In our last article on Career Pivot, we discussed the significance of the new sharing economy for Baby Boomers. The implications are that an increased need for income supplementation will drive retirees to the sharing economy, which is the embodiment of flexible work. The sharing economy, which allows people to make money from things they already own, will become a type of income buffet in the coming decades for those looking to earn supplemental income.
Today we are going to dig a little deeper into one specific sharing economy options, specifically in the home-sharing space. As one of the early pioneers, Airbnb has become synonymous with the sharing economy, and has the widest brand recognition alongside Uber for companies operating in this space.
Airbnb is an amazing business model that has transformed the hospitality industry. For those who aren’t aware, Airbnb is a home-sharing platform that allows Airbnb hosts to rent out space, or an entire home, to a guest. So, if you have a basement apartment, spare room, or an entire house to rent, you can now do so on Airbnb.
But as Boomers, I think you should take credit for this business model. After all, the 80’s TV show Golden Girls was the original introduction to home-sharing no?
Founded in 2008, Airbnb has taken the world by storm and is one of the fastest-growing businesses around. Available in over 34,000 cities across 190 countries, Airbnb has welcomed over 60 million guests.
Airbnb is now the largest hotel company in the world, offering over 2 million listings worldwide. Starwood-Marriot, the world’s largest hotel chain, has 1.1 million hotel rooms. Further, Airbnb averages over 425,000 guests per night. This beats all Hilton chains by over 20%!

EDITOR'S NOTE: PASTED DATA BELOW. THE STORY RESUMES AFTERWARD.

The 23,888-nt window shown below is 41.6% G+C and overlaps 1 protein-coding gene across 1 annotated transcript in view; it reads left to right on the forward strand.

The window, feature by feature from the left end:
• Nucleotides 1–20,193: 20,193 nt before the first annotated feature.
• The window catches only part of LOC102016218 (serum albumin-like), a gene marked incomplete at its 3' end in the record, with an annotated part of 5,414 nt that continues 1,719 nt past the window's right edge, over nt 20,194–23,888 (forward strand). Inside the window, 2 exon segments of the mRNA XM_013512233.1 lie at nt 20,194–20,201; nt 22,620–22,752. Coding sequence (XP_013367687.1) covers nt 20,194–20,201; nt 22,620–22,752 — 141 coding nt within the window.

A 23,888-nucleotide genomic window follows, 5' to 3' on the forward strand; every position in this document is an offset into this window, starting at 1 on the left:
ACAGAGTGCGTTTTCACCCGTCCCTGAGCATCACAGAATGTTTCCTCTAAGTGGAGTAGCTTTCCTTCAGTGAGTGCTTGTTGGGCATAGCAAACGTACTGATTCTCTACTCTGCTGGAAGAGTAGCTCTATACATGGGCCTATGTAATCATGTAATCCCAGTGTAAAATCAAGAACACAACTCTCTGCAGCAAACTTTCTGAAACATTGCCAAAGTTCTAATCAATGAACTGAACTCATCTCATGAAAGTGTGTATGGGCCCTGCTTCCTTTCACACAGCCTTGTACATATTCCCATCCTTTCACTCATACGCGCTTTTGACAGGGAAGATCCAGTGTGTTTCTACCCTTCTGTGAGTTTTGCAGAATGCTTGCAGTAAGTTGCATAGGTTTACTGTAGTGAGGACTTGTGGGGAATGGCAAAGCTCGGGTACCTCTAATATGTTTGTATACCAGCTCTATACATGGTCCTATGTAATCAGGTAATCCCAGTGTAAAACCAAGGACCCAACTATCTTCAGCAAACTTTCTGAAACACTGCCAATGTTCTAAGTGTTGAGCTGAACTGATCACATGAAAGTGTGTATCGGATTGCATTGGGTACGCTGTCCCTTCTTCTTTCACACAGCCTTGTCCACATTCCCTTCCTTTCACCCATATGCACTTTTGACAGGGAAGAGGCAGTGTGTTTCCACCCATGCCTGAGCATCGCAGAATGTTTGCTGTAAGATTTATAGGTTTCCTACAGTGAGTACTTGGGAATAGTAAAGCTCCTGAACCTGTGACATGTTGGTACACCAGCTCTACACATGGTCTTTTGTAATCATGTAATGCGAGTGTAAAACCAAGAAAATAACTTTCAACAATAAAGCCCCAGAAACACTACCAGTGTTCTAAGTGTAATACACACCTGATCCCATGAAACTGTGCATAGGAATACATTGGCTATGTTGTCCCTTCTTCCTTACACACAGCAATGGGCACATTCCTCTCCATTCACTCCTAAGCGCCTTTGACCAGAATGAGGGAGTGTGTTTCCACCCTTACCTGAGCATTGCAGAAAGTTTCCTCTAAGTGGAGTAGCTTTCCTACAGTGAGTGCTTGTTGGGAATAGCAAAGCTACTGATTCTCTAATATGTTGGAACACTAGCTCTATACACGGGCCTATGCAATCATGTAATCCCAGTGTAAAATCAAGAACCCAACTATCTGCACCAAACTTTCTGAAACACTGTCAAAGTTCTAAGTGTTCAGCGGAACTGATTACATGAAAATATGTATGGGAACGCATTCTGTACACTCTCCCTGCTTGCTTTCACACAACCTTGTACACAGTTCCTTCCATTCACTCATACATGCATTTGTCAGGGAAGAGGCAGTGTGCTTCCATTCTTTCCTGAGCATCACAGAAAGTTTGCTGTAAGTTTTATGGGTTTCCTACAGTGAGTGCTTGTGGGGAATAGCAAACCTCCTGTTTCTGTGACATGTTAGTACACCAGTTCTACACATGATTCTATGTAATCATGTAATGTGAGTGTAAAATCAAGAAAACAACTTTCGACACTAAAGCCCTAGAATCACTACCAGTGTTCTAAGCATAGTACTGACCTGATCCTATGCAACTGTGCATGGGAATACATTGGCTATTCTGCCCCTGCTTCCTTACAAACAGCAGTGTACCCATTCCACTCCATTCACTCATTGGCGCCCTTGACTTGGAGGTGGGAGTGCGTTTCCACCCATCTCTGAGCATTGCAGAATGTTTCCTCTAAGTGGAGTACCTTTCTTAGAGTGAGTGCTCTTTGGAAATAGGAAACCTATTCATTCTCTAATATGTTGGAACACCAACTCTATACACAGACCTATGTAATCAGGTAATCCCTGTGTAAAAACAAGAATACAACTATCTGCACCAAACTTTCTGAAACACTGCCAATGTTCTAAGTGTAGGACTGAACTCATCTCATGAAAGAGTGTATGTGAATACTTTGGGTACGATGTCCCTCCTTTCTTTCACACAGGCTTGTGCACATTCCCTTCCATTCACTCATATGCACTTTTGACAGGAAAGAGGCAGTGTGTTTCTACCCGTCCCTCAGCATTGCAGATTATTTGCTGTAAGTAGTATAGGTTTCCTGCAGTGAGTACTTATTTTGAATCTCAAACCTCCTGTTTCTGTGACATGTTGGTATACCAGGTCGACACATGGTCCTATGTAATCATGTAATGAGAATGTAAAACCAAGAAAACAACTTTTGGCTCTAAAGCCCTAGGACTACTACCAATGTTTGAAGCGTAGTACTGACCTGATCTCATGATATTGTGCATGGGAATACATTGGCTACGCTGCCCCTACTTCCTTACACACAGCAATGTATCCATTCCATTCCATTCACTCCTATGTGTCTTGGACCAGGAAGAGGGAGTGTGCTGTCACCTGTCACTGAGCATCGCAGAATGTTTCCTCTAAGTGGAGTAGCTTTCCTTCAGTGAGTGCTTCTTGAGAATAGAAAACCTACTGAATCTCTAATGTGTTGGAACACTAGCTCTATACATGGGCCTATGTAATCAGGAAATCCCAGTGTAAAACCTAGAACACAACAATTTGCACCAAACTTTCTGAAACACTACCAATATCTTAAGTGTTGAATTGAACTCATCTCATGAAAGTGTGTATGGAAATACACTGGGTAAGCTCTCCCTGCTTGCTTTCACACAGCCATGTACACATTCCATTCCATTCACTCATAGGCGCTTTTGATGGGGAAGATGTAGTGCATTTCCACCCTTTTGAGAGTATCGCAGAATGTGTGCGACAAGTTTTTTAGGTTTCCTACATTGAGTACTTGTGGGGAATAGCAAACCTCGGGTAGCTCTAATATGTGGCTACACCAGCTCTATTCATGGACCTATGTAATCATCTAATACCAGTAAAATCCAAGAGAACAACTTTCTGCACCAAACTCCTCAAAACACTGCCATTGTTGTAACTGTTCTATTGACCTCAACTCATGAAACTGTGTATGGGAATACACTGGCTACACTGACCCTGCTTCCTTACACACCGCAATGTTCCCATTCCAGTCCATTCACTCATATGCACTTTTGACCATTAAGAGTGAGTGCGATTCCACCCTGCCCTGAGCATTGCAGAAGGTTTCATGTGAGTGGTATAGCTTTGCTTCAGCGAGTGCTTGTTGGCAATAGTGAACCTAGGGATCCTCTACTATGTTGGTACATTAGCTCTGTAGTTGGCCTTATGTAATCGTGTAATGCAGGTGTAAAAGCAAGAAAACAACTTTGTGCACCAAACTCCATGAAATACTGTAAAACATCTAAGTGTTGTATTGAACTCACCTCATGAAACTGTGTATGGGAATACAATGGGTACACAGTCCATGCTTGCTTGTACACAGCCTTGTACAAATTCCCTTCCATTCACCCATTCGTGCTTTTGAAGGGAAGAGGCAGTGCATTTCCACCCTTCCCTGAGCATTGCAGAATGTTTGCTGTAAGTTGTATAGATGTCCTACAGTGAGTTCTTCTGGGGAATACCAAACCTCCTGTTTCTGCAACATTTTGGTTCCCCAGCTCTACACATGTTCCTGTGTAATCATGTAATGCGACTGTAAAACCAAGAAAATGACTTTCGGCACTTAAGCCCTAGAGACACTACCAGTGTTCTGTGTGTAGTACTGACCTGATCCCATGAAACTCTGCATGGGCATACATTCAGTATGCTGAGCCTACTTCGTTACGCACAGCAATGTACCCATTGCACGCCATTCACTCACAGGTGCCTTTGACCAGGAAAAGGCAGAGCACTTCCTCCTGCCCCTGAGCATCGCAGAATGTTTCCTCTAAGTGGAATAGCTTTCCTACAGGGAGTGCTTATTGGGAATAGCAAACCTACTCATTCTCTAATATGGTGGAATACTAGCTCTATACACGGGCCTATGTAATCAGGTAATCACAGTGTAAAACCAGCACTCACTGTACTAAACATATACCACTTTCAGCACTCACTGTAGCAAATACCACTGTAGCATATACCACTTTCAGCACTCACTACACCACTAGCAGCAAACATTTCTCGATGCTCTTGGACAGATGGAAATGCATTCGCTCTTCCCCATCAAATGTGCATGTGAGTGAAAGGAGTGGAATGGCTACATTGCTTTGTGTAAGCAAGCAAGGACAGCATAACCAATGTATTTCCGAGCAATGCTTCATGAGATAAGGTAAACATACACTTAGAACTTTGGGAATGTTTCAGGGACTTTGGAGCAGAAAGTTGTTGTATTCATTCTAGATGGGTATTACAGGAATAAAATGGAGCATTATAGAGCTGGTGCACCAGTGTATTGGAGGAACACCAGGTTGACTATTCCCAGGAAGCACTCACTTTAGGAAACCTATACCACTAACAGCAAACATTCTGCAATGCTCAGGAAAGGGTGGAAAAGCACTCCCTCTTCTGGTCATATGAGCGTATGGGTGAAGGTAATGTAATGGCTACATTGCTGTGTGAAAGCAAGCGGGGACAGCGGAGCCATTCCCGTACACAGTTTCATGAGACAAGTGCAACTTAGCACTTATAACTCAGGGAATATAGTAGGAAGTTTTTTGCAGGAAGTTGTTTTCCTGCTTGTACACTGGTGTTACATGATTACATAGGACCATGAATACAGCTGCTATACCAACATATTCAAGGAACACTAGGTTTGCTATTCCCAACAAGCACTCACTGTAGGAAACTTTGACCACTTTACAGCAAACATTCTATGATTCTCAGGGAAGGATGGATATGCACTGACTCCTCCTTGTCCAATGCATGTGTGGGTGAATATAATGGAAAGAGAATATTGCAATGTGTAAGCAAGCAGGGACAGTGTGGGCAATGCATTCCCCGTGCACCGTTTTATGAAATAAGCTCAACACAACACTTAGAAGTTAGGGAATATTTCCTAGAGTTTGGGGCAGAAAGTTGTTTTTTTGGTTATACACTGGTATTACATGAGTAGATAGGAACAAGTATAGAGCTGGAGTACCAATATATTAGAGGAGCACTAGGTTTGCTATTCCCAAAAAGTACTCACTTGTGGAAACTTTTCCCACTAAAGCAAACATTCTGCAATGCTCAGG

Airbnb allows you to monetize spare space, whether that’s a room, a section of your home, or your entire property. As an Airbnb host, you can charge to allow people to use that spare space, essentially acting as a bed and breakfast.
The amazing part about Airbnb, and almost all sharing economy companies, is their rating and review system. The sharing economy is premised on accountability and transparency through ratings. So both sellers and users are rated and reviewed, and those are made public for others to view.
Therefore, as an Airbnb host, you can read exactly what other hosts said about a particular guest who wants to stay at your property. Likewise, guests can review what other guests have said about hosts. It’s truly an amazing concept and facilitates a seamless transaction.